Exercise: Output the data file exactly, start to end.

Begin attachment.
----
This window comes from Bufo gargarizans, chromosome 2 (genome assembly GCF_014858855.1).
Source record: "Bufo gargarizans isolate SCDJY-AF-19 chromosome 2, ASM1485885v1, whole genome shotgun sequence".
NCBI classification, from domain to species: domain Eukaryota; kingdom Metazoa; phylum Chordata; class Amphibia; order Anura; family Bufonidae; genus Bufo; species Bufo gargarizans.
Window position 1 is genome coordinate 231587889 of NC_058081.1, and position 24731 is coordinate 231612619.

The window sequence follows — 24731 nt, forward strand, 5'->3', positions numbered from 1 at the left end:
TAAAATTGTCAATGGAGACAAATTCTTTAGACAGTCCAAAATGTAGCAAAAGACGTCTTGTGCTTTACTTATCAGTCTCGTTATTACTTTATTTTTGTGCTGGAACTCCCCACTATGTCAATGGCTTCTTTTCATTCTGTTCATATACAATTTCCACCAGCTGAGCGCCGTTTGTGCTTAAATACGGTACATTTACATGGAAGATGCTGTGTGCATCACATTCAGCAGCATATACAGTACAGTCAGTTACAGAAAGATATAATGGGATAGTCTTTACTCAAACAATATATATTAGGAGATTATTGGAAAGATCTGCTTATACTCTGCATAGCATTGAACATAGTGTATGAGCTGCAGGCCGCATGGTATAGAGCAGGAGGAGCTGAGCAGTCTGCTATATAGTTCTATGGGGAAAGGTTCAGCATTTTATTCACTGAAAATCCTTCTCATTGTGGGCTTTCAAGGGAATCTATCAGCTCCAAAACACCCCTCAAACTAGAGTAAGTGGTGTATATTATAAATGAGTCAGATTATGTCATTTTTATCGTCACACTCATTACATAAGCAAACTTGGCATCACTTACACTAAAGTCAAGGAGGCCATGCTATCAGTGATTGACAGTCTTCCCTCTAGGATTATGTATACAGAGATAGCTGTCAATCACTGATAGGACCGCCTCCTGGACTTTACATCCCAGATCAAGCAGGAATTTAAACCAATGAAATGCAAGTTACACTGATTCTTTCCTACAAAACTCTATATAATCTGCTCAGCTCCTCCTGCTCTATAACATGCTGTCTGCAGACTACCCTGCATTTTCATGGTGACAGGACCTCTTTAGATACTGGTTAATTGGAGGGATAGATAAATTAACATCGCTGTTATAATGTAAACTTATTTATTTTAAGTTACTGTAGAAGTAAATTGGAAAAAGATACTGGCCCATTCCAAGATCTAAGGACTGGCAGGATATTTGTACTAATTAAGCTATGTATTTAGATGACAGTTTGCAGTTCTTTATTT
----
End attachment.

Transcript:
This window comes from Bufo gargarizans, chromosome 2 (genome assembly GCF_014858855.1).
Source record: "Bufo gargarizans isolate SCDJY-AF-19 chromosome 2, ASM1485885v1, whole genome shotgun sequence".
NCBI classification, from domain to species: domain Eukaryota; kingdom Metazoa; phylum Chordata; class Amphibia; order Anura; family Bufonidae; genus Bufo; species Bufo gargarizans.
Window position 1 is genome coordinate 231587889 of NC_058081.1, and position 24731 is coordinate 231612619.

The window sequence follows — 24731 nt, forward strand, 5'->3', positions numbered from 1 at the left end:
TAAAATTGTCAATGGAGACAAATTCTTTAGACAGTCCAAAATGTAGCAAAAGACGTCTTGTGCTTTACTTATCAGTCTCGTTATTACTTTATTTTTGTGCTGGAACTCCCCACTATGTCAATGGCTTCTTTTCATTCTGTTCATATACAATTTCCACCAGCTGAGCGCCGTTTGTGCTTAAATACGGTACATTTACATGGAAGATGCTGTGTGCATCACATTCAGCAGCATATACAGTACAGTCAGTTACAGAAAGATATAATGGGATAGTCTTTACTCAAACAATATATATTAGGAGATTATTGGAAAGATCTGCTTATACTCTGCATAGCATTGAACATAGTGTATGAGCTGCAGGCCGCATGGTATAGAGCAGGAGGAGCTGAGCAGTCTGCTATATAGTTCTATGGGGAAAGGTTCAGCATTTTATTCACTGAAAATCCTTCTCATTGTGGGCTTTCAAGGGAATCTATCAGCTCCAAAACACCCCTCAAACTAGAGTAAGTGGTGTATATTATAAATGAGTCAGATTATGTCATTTTTATCGTCACACTCATTACATAAGCAAACTTGGCATCACTTACACTAAAGTCAAGGAGGCCATGCTATCAGTGATTGACAGTCTTCCCTCTAGGATTATGTATACAGAGATAGCTGTCAATCACTGATAGGACCGCCTCCTGGACTTTACATCCCAGATCAAGCAGGAATTTAAACCAATGAAATGCAAGTTACACTGATTCTTTCCTACAAAACTCTATATAATCTGCTCAGCTCCTCCTGCTCTATAACATGCTGTCTGCAGACTACCCTGCATTTTCATGGTGACAGGACCTCTTTAGATACTGGTTAATTGGAGGGATAGATAAATTAACATCGCTGTTATAATGTAAACTTATTTATTTTAAGTTACTGTAGAAGTAAATTGGAAAAAGATACTGGCCCATTCCAAGATCTAAGGACTGGCAGGATATTTGTACTAATTAAGCTATGTATTTAGATGACAGTTTGCAGTTCTTTATTT